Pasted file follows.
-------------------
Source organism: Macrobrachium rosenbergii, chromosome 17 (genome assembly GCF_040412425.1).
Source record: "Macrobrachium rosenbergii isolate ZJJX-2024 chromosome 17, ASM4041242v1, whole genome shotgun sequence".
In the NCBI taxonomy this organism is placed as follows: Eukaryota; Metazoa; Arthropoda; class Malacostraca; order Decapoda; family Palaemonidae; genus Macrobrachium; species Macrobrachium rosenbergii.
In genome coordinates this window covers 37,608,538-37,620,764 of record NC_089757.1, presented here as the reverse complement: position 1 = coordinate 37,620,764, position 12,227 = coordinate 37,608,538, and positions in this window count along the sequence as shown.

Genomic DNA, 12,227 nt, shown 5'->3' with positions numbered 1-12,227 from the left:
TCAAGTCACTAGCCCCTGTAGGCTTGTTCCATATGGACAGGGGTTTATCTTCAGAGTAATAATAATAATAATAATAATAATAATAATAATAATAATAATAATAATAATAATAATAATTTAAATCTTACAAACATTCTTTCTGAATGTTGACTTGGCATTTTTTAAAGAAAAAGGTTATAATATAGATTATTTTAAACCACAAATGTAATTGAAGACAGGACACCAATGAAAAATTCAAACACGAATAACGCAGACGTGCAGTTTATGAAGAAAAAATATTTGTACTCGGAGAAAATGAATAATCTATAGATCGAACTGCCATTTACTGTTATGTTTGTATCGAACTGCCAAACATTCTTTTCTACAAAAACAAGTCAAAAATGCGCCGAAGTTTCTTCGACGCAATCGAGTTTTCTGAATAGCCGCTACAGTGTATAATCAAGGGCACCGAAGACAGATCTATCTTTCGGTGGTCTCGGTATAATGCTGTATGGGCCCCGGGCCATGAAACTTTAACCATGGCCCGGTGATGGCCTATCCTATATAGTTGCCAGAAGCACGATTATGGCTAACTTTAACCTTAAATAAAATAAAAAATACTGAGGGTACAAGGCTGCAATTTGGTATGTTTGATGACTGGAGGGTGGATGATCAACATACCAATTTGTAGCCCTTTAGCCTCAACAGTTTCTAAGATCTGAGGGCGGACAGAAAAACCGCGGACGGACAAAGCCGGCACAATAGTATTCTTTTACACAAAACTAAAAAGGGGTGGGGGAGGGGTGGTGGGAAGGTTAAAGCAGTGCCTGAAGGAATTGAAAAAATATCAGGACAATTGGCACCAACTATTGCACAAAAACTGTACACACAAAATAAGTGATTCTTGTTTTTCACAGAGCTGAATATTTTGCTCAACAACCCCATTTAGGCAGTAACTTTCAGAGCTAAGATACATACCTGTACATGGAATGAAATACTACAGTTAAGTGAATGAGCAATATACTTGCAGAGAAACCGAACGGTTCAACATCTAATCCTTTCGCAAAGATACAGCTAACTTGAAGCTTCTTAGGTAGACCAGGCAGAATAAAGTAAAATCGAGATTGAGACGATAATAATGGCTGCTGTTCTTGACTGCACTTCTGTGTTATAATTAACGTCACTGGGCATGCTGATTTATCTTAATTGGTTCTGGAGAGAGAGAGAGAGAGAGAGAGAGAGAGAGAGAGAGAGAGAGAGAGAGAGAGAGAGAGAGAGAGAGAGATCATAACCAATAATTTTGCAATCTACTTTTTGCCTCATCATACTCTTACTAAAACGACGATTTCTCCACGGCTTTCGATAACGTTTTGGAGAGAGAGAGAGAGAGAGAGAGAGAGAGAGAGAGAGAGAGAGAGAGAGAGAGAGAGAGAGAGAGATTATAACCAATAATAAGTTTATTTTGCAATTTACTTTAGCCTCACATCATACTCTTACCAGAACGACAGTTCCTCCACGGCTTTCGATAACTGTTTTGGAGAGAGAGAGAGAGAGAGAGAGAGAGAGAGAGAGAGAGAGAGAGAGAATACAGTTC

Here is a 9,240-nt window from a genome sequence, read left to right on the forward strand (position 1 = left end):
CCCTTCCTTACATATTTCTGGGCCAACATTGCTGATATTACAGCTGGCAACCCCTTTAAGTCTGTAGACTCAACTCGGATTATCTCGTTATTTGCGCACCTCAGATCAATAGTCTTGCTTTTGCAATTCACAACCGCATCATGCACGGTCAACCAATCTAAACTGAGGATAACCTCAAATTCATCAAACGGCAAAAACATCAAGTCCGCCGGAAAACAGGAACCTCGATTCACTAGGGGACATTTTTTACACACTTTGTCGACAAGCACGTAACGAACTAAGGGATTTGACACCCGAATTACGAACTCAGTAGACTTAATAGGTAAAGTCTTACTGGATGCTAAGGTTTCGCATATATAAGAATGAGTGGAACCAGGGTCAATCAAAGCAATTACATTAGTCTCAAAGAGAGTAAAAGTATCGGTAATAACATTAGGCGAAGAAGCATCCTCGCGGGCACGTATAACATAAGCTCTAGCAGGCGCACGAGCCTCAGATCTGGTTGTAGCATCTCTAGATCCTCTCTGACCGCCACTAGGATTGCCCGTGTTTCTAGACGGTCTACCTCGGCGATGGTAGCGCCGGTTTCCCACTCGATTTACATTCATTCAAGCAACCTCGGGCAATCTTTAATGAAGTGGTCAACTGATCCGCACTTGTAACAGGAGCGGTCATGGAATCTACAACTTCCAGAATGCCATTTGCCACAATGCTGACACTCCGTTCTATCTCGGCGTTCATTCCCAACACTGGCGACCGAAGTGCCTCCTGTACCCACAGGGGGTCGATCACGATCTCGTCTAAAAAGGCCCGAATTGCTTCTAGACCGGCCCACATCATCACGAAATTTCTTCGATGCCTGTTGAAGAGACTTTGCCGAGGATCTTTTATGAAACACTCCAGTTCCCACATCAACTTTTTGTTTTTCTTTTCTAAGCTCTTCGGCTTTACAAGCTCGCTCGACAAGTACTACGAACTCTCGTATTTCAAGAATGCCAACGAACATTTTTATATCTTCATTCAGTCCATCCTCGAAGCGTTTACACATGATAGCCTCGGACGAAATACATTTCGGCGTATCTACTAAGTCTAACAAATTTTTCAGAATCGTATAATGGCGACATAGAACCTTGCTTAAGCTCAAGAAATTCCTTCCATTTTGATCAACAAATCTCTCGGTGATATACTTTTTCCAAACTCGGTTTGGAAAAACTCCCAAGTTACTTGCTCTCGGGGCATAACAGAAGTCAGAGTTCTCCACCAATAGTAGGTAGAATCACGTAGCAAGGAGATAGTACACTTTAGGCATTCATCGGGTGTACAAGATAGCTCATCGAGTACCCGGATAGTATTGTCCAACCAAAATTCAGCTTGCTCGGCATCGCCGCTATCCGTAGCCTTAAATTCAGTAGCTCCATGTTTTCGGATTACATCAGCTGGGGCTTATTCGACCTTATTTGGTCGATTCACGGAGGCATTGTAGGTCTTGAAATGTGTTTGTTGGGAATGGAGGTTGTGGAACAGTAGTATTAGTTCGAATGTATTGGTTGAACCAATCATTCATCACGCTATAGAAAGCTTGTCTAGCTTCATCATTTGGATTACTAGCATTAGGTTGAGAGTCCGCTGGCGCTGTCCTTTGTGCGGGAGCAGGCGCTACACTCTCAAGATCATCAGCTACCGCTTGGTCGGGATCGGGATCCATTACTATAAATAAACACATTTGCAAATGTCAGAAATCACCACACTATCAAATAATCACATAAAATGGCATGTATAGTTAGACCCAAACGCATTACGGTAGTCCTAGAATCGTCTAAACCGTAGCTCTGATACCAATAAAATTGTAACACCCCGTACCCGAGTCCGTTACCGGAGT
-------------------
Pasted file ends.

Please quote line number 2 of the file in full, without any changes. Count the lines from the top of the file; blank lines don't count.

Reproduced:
Source record: "Macrobrachium rosenbergii isolate ZJJX-2024 chromosome 17, ASM4041242v1, whole genome shotgun sequence".